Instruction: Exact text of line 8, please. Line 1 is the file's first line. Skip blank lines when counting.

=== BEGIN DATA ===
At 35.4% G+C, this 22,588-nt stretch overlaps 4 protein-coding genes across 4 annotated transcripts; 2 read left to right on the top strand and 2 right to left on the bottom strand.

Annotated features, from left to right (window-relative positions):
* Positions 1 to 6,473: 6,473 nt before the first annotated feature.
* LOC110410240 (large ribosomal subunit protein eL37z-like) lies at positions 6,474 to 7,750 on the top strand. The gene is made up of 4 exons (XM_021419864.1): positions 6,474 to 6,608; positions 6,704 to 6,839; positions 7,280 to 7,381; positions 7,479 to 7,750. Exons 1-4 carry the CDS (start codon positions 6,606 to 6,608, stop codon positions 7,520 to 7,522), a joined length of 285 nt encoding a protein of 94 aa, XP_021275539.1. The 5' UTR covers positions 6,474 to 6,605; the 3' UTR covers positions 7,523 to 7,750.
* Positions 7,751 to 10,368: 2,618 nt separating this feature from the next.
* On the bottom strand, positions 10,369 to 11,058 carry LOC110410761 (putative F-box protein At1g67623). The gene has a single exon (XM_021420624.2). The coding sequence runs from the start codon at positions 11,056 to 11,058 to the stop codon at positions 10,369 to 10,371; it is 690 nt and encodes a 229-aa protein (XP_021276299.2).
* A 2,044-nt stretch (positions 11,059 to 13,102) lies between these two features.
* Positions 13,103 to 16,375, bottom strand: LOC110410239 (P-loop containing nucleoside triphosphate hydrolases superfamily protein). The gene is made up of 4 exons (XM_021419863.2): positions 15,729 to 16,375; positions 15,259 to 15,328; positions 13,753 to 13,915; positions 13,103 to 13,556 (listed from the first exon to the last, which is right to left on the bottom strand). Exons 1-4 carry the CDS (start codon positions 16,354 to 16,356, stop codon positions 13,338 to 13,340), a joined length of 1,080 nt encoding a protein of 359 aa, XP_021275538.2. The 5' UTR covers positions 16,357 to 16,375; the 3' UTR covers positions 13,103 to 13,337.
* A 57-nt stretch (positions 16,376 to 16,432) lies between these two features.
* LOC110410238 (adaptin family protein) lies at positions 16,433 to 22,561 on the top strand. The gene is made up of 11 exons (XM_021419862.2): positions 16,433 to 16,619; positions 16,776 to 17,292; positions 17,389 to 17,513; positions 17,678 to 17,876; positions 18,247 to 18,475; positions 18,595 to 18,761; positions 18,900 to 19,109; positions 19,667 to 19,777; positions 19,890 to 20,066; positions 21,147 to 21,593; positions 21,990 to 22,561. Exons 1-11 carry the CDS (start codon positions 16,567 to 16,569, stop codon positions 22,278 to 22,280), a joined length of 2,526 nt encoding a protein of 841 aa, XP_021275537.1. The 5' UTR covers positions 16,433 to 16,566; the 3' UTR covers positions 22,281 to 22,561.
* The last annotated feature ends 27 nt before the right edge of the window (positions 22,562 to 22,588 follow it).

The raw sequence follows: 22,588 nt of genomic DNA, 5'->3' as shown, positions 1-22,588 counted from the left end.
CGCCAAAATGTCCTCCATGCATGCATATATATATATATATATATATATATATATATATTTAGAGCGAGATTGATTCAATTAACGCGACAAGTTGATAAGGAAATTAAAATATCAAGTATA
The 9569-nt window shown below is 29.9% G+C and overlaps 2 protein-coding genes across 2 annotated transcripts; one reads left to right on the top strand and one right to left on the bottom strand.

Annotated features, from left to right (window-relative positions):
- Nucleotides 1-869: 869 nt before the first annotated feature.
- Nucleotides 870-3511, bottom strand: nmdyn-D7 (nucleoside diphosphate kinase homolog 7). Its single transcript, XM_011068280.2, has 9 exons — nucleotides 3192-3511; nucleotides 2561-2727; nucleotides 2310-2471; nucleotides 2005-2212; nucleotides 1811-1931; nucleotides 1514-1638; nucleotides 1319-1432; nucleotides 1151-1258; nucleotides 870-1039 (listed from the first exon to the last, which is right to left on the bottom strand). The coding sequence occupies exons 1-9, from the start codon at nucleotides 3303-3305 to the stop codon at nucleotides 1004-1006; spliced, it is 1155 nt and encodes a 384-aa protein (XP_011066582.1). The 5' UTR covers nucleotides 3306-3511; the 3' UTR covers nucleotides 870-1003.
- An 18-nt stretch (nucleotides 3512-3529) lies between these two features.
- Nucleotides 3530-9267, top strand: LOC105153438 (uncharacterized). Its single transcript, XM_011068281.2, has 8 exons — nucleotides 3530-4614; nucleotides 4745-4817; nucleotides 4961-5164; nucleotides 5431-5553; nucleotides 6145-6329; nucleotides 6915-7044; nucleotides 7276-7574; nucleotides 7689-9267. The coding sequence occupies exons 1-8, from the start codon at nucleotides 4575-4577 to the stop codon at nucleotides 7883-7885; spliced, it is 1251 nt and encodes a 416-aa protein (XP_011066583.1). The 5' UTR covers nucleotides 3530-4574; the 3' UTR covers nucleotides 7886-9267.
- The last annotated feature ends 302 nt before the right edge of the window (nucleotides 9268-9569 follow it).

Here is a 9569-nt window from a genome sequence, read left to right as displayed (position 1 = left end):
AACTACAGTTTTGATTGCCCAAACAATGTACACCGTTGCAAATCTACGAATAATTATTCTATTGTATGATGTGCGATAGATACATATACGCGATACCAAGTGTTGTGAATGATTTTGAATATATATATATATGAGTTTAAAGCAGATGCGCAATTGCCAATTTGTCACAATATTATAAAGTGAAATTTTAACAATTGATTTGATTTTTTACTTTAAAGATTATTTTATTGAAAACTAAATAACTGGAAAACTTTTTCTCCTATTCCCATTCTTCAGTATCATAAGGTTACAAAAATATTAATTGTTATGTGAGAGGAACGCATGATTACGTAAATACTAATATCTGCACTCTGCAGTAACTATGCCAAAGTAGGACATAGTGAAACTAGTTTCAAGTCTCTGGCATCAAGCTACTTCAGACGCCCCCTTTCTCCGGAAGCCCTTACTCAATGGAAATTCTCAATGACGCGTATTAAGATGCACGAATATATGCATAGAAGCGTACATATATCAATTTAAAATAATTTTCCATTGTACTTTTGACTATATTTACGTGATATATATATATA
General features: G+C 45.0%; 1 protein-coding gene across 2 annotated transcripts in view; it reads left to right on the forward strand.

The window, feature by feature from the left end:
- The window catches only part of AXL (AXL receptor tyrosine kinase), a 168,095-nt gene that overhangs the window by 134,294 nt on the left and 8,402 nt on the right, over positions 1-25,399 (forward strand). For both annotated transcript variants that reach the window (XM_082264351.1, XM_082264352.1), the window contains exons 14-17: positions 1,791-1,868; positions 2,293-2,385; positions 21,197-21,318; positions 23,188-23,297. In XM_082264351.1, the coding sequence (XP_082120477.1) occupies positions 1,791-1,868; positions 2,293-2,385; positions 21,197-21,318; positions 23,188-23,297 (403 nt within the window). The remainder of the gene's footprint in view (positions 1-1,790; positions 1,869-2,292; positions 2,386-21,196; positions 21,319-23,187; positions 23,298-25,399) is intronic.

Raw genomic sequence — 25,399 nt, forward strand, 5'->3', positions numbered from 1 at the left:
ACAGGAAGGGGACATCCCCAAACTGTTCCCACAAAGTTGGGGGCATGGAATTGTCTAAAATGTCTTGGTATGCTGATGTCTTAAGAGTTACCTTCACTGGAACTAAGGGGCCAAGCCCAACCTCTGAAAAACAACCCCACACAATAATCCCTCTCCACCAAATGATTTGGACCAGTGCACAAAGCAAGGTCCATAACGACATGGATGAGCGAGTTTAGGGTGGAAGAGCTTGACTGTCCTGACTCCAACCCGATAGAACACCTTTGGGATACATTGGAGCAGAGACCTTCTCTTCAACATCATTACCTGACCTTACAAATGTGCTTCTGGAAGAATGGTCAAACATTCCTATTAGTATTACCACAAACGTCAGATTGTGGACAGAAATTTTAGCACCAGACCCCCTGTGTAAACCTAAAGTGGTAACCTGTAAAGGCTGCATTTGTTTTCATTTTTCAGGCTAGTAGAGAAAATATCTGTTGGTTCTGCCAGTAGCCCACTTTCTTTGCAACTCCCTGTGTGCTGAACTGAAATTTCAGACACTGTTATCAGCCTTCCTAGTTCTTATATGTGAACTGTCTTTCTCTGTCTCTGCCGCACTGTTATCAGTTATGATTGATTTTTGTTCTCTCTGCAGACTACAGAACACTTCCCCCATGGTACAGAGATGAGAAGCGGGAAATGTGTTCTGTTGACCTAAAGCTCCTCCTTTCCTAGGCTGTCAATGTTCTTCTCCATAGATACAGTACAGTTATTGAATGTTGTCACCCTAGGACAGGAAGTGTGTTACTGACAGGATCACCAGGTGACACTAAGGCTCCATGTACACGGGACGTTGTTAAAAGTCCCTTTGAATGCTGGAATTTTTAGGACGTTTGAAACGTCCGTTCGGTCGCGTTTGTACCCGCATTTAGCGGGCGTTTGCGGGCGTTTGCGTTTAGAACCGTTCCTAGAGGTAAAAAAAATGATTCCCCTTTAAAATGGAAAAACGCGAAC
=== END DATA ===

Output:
* Positions 13,103 to 16,375, bottom strand: LOC110410239 (P-loop containing nucleoside triphosphate hydrolases superfamily protein). The gene is made up of 4 exons (XM_021419863.2): positions 15,729 to 16,375; positions 15,259 to 15,328; positions 13,753 to 13,915; positions 13,103 to 13,556 (listed from the first exon to the last, which is right to left on the bottom strand). Exons 1-4 carry the CDS (start codon positions 16,354 to 16,356, stop codon positions 13,338 to 13,340), a joined length of 1,080 nt encoding a protein of 359 aa, XP_021275538.2. The 5' UTR covers positions 16,357 to 16,375; the 3' UTR covers positions 13,103 to 13,337.